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NWAC is frustrated that a full two-year extension has not been granted to the Missing and Murdered Indigenous Women and Girls Inquiry. This will mean many families will no longer have their chance to testify. NWAC has always supported a “family’s first” model and we are concerned at the six-month extension.

Canada has taken a paternalistic approach in their decision to prematurely end an Indigenous lead inquiry. There were questions from the beginning about the original two-year time table. President Francyne Joe stated, “Two years was never long enough to begin to attempt to solve the epidemic of violence against indigenous women, girls, and gender-diverse people that 150+ years of complex, layered, and systemic oppression and racism created. Minister Bennett stated that ‘little support” was given by Indigenous organizations for a full two year extension, but NWAC has fully supported the two years that would greatly benefit the families.”

The full two-year extension support was based on the work plans that were shared with NWAC when the extension was first requested. Those work plans clearly laid out a two-year extension that would do significant additional work and a sustaining aftercare initiative for families following the inquiry.

A six-month extension raises concerns regarding:

  • Appropriate long term after-care;
  • The option to reopen community hearing;
  • The necessity of engaging in one or two more expert and institutional hearings that may discuss extremely important topics such as criminal justice system and child welfare system;
  • The urgency to reopen the registration for families to give testimony and speak their truth;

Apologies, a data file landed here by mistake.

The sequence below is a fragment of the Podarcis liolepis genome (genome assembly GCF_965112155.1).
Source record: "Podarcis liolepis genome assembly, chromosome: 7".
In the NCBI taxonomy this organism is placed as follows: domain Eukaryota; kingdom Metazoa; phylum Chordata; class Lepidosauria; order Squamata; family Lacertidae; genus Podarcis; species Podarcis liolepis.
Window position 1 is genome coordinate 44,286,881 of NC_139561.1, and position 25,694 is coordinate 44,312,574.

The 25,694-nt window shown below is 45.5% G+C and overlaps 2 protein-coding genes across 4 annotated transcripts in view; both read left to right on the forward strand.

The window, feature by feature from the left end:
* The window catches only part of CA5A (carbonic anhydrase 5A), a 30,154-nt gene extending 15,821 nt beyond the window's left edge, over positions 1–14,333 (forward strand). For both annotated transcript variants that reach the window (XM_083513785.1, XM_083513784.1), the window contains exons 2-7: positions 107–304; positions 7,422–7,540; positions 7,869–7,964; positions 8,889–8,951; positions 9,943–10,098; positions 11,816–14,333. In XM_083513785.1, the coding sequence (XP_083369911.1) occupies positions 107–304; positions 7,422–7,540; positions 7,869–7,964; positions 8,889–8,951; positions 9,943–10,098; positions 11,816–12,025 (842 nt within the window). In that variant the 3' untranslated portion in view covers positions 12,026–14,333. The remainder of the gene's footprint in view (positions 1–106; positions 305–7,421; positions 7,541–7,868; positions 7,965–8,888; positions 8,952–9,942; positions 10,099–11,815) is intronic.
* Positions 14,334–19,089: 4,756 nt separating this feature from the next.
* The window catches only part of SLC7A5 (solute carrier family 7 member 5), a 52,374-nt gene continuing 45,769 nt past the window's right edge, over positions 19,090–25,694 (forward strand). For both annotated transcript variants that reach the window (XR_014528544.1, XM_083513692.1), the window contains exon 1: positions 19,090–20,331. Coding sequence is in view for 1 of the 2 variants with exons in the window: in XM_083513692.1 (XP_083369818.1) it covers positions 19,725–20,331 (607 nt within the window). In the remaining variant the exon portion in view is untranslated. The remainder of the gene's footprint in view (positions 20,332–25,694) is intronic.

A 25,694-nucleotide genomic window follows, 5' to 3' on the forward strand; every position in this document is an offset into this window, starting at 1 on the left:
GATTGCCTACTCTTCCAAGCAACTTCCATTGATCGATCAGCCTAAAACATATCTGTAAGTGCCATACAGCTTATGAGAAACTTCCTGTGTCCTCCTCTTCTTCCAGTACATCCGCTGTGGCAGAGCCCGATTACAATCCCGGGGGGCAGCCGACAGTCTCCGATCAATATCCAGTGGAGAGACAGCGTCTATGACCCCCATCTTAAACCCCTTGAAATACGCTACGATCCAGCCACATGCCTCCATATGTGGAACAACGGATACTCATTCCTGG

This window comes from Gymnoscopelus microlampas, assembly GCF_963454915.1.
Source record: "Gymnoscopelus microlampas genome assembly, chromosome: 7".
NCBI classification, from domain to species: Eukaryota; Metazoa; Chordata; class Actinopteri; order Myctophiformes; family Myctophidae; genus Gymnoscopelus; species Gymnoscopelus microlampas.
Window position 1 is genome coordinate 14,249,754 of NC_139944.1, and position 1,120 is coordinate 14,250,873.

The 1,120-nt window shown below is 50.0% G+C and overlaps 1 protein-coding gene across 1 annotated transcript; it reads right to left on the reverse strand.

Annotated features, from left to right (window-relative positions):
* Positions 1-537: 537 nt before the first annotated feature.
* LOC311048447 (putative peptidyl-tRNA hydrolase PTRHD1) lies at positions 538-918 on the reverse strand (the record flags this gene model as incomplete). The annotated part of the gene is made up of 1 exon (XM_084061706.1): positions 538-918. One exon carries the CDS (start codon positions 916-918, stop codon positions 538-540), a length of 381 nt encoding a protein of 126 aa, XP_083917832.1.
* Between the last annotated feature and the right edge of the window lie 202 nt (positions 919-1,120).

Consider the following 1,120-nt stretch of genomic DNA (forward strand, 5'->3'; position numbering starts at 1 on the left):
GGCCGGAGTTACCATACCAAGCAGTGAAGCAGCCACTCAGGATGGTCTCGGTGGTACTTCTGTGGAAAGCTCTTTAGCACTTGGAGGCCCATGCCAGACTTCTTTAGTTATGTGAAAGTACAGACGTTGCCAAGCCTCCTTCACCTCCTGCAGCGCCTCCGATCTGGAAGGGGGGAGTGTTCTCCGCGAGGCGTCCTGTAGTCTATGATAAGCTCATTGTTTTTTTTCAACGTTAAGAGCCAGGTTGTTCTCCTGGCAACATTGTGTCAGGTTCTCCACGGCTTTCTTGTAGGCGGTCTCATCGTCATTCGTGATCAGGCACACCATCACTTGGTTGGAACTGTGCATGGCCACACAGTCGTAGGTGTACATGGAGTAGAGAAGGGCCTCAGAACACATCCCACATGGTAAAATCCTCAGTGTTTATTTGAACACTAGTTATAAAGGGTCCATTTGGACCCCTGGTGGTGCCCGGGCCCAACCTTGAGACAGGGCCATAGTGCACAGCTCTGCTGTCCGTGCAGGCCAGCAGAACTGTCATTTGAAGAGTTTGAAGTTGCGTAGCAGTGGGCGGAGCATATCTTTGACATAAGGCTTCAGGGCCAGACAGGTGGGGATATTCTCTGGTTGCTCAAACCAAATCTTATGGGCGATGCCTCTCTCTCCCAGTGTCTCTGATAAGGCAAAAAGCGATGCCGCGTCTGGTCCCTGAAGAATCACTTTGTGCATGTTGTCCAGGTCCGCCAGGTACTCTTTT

• A strong risk that the Inquiry will simply duplicate existing research and provide recommendations that lack “teeth”;
  • The necessity to operate at “high-speed”, risking burn out of key staff who the Inquiry won’t have the time or money to replace;
  • Lack of time given to parties with standing for final written submissions, leaving this process rushed and limiting the detail and care parties with standing will be able to submit.

NWAC disagrees that Canada cannot provide the two-year extension and act on recommendations simultaneously. We will continue to monitor and provide support to families and offer recommendations through our report cards on progress at the National Inquiry. Additionally, we will pressure the government to remedy this situation. NWAC will also further engage with grassroots communities and international human rights organizations.

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The Native Women’s Association of Canada (NWAC) is founded on the collective goal to enhance, promote, and foster the social, economic, cultural and political well-being of First Nations, Métis and Inuit women. NWAC is an aggregate of thirteen Native women’s organizations from across Canada and was incorporated as a non-profit organization in 1974.

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